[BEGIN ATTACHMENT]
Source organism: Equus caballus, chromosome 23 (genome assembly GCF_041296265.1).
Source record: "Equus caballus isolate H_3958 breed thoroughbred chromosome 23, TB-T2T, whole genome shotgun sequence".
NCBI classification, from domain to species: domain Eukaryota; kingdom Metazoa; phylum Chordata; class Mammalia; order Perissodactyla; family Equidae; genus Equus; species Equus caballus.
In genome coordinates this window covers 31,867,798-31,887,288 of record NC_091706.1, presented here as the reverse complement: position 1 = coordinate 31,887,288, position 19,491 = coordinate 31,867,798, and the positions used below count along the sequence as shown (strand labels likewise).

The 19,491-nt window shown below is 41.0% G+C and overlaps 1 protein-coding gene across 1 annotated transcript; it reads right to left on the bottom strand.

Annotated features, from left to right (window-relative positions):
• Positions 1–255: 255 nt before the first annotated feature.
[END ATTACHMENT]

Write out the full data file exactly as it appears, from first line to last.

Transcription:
Source organism: Equus caballus, chromosome 23 (genome assembly GCF_041296265.1).
Source record: "Equus caballus isolate H_3958 breed thoroughbred chromosome 23, TB-T2T, whole genome shotgun sequence".
NCBI classification, from domain to species: domain Eukaryota; kingdom Metazoa; phylum Chordata; class Mammalia; order Perissodactyla; family Equidae; genus Equus; species Equus caballus.
In genome coordinates this window covers 31,867,798-31,887,288 of record NC_091706.1, presented here as the reverse complement: position 1 = coordinate 31,887,288, position 19,491 = coordinate 31,867,798, and the positions used below count along the sequence as shown (strand labels likewise).

The 19,491-nt window shown below is 41.0% G+C and overlaps 1 protein-coding gene across 1 annotated transcript; it reads right to left on the bottom strand.

Annotated features, from left to right (window-relative positions):
• Positions 1–255: 255 nt before the first annotated feature.